Undoubtedly, how these questionnaires are handled often determines the fate of a clinical trial for a medical device. Statistical significance can only be achieved, for example, if the questionnaire is well-designed and standardized. Relying on standard questionnaires is critical to measure the same thing and prove a medical device works or not.

Additionally, the complexity of the healthcare industry’s IT systems makes it challenging to conduct clinical trials for medical devices. 

A clinical trial may use four or five software packages to collect and manage data. This situation adds complexity to healthcare professionals and patients. It could even confuse clinical investigators, resulting in unreliable trial data quality that delivers inconclusive results that invalidate the clinical investigation.

In the health care industry, managing clinical data is complex because the systems often do not talk to each other. In device clinical trials, the quality and the ease with which information is collected and analyzed are crucial as they determine whether a medical device clinical trial succeeds or fails.

The COVID-19 pandemic and the remote life that followed made clinical trials in the MedTech industry even more challenging.

Medical devises Clinical Trials After The Pandemic

It is an open secret for those of us who make up parts of the healthcare industry that while the pandemic was disastrous on a human and social level, it served as an accelerator for implementing changes necessary to optimize the healthcare system.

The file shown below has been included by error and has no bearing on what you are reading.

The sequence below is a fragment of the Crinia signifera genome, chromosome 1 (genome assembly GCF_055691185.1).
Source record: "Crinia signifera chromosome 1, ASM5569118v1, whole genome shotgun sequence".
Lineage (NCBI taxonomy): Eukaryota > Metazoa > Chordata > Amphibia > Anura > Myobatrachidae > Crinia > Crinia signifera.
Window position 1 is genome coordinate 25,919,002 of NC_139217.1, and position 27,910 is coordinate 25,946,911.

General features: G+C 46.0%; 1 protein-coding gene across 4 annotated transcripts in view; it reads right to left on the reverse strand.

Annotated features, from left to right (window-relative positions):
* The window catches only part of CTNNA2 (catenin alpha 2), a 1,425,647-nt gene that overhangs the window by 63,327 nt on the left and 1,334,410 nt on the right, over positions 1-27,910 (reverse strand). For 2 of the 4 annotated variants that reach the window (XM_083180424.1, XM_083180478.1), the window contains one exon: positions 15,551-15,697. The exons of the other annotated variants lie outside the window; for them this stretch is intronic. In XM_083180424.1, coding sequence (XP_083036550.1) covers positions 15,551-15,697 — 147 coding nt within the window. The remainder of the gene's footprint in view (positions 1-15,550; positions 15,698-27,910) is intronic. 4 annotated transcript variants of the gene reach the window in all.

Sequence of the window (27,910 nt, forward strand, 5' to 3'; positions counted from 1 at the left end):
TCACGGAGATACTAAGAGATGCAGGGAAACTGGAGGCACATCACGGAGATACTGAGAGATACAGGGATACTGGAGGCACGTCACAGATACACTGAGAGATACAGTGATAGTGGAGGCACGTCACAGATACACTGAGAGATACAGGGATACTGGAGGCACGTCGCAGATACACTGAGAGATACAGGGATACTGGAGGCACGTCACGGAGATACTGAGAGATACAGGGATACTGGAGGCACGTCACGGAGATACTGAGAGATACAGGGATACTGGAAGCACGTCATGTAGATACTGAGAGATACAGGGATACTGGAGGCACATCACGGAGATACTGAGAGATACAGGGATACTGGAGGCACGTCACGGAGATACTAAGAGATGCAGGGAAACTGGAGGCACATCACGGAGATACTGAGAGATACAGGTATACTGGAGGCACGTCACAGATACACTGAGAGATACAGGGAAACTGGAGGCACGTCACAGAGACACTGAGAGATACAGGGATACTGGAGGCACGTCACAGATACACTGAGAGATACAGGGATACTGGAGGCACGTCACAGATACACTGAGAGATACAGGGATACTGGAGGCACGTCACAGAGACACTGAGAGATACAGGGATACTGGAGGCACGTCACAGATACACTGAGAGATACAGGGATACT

Decentralized clinical trials have become necessary to deal with the difficulty in recruiting patients willing to travel to hospitals. Health equity concerns also have been a driver for clinical researchers during trial design for widening the selection criteria of participants in clinical studies.

Our new remote culture is detrimental to the medical device industry, as it is more challenging to test the effectiveness of scanners and imaging devices in a non-face-to-face setting since many devices must be handled by experts in the hospital environment with human subjects present.

The difficulty of conducting clinical trials of medical devices has forced researchers to rely on digital health technologies to recruit and engage participants. Various apps have been deployed to create open communication channels, reminders, and in some instances, coach the participants so that their engagement can be helpful for researchers to collect enough clinical evidence to prove the efficacy of the devices being tested.

Besides the scientific complexity involved in innovating to improve people’s health, the medical device industry has to cope with socio-cultural changes that make conducting clinical trials more challenging.

What Succesful MedTech Clinical Trials Look Like

This article aims to provide a 10.000-foot overview of what founders of MedTech companies must consider before embarking on a clinical trial.

This is not an exhaustive guide, just a reminder that some areas, particularly finding the right partners, such as experienced CROs, managing data intelligently, and taking into account the social barriers that make patient recruitment difficult, must be considered when designing a clinical study with a high chance of FDA approval.

Please get in touch if you need help creating content for your MedTech company. I‘d love to talk.

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Serg Valencia

Serg Valencia is a Longevity Ghostwriter and Master in Neuroscience empowering longevity pioneers to communicate their life-extending vision.